• SIZE Humpback whales grow to be about 12-15 metres long, weighing 25-40 tons. The females are slightly larger than males, as with all baleen whales. The four-chambered heart of the average humpback whale weighs about 195 kg about as much as three average adult human beings.

  • SKIN, SHAPE AND FINS Humpbacks come in four different color schemes, ranging from white to gray to black to mottled. There are distinctive patches of white on the underside of the flukes (tail). These markings are unique to each individual whale, like a fingerprint. The humpback’s skin is frequently scarred and may have patches covered with barnacles. Humpback whales have 14-35 throat grooves that run from the chin to the navel. These grooves allow their throat to expand during the huge intake of water during filter feeding. They have small, round bumps on the front of the head (called knobs or tubercles),and edging the jaws. Humpbacks have huge, mottled white flippers with rough edges that are up to one-third of its body length; these are the largest flippers of any whale. The humpback’s genus, Megaptera, means “huge-wings,” referring to its flippers. The flippers may have barnacles growing on them. The deeply notched flukes (tail) are up to 3.7 metres wide (12 feet). Humpbacks have a small dorsal fin toward the flukes.

  • DIET AND BALEEN Humpback whales (like all baleen whales) are seasonal feeders and carnivores that filter feed tiny crustaceans (krill- mainly Euphausia superba, copepods, etc.), plankton, and small fish (including herring, mackerel, capelin, and sandeel) from the water. They are gulpers (not skimmers); filter feeders that alternatively swim then gulp a mouthful of plankton or fish. Concentrated masses of prey are preferable for this method of feeding. An average-sized humpback whale will eat 1000-1500 kg of plankton, krill and small, schooling fish each day during the feeding season in cold waters (about 120 days). Humpbacks cooperate in hunting and have developed a method of rounding up highly concentrated masses of prey that is called bubble-net feeding. The hunting members of a pod form a circle 3-31 metres across and about 15 metres under the water. Then the humpbacks blow a wall of bubbles as they swim to the surface in a spiral path. The cylindrical wall of bubbles makes the trapped krill, plankton, and/or small fish move to the surface of the water in a giant, concentrated mass. The humpbacks then eat a large, hearty meal. The humpback whale has about 330 pairs of dark gray baleen plates with coarse gray bristles hanging from the jaws. They are about 0.6 metres long and 34 cm wide.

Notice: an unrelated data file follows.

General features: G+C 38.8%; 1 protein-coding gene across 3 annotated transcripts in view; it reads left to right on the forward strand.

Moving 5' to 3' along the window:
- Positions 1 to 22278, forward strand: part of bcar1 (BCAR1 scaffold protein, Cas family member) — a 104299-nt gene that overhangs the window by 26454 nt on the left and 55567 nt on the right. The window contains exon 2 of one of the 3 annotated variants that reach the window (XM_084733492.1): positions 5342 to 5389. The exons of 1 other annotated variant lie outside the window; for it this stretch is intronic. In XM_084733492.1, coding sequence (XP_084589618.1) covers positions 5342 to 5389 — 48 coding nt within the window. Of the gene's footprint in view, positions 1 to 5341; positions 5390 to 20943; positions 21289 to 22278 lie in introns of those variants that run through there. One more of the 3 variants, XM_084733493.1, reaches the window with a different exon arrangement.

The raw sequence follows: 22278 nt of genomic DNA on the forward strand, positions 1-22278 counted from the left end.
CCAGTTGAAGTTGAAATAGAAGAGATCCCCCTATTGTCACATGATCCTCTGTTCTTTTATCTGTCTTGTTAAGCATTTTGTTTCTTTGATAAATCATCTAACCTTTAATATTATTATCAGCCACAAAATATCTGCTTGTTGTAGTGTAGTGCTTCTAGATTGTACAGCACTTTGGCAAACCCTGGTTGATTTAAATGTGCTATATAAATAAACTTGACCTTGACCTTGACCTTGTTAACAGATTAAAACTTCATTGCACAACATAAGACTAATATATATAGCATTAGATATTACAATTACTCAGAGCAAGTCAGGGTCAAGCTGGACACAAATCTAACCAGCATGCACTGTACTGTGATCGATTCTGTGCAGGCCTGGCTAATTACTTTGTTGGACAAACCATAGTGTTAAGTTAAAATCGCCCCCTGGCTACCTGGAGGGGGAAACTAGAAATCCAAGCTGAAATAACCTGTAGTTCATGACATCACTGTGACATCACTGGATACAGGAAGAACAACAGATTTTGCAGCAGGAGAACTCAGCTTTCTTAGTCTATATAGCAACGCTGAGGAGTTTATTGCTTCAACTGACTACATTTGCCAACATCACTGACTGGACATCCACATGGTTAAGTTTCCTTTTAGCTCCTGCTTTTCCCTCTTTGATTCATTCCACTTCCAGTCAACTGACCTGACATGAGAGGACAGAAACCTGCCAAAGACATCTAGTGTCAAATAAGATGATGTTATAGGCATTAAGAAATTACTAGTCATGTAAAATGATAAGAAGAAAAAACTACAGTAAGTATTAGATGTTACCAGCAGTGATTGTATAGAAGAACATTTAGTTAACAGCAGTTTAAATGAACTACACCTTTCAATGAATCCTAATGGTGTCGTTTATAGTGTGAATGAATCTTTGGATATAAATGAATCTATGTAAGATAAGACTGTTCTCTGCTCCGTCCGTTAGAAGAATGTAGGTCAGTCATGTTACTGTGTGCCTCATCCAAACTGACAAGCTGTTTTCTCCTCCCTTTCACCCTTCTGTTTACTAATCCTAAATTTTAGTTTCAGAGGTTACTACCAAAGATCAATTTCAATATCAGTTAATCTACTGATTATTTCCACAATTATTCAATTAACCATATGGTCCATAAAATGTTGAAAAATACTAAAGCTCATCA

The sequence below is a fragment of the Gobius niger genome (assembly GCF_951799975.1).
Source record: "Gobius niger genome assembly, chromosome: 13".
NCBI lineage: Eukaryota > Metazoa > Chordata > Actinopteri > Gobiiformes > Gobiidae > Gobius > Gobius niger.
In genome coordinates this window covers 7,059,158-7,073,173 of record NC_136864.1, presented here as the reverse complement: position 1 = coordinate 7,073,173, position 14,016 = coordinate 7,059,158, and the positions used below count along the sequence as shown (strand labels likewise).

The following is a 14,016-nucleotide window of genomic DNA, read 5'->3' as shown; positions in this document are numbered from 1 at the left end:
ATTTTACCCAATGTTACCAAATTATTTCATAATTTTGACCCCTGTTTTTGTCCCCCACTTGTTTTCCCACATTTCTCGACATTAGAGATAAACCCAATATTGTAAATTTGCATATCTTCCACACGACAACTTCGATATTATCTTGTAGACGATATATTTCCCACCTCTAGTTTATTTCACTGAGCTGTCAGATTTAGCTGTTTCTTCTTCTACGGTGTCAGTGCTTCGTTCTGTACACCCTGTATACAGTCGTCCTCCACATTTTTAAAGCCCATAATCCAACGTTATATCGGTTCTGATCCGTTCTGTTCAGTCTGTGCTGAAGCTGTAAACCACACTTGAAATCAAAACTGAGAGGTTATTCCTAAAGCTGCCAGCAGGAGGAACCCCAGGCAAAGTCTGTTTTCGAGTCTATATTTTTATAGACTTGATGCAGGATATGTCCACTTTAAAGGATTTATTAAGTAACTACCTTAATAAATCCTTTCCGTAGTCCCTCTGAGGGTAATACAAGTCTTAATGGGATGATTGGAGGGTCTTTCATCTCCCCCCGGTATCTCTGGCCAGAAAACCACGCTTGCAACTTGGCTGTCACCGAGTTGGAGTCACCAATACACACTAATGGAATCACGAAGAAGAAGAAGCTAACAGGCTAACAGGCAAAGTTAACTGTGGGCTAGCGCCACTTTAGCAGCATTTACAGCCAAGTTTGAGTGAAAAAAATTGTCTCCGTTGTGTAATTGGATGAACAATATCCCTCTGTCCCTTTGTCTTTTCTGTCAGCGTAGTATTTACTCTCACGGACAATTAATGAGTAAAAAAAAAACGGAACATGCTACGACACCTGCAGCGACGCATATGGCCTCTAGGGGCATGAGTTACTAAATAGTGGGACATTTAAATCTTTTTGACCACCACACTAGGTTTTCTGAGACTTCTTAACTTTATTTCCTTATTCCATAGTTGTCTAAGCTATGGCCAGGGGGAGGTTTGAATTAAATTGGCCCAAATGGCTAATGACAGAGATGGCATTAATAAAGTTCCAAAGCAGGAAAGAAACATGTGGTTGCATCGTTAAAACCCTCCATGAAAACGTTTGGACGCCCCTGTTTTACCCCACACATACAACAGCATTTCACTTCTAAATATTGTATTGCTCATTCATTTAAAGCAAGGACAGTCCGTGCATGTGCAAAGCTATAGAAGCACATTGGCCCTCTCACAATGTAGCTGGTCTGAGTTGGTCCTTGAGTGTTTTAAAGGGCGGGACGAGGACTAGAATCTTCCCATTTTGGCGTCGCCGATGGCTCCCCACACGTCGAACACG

• SOCIAL GROUPS Humpbacks travel in large, loose groups. Most associations between humpbacks are temporary, lasting at most a few days. The exception is the strong and lasting bond between mother and calves.

  • DIVING, BREACHING, SPY HOPPING, AND LOB TAILING Humpback whales can dive for up to 40 minutes, but usually last only up to 5-15 minutes. Humpbacks can dive to a depth of 150-210 metres. Humpbacks are very acrobatic, often breaching high out of the water and then slapping the water as they come back down. Sometimes they twirl around while breaching. Breaching is likely to be largely for communication, as the sound of a breaching whale travels a long way underwater,but may also be purely for play or be used to loosen skin parasites. Spy hopping is another humpback activity in which the whale pokes its head out of the water for up to 30 seconds to look around. Humpbacks also stick their tail out of the water into the air, swing it around, and then slap it on the water’s surface; this is called lob tailing. It makes a very loud sound. The meaning or purpose of lob tailing is unknown, but may be done as a warning to the rest of the pod. Humpbacks lob tail more when the seas are rough and stormy. Slapping a fin against the surface of the water is often seen in courting behaviour.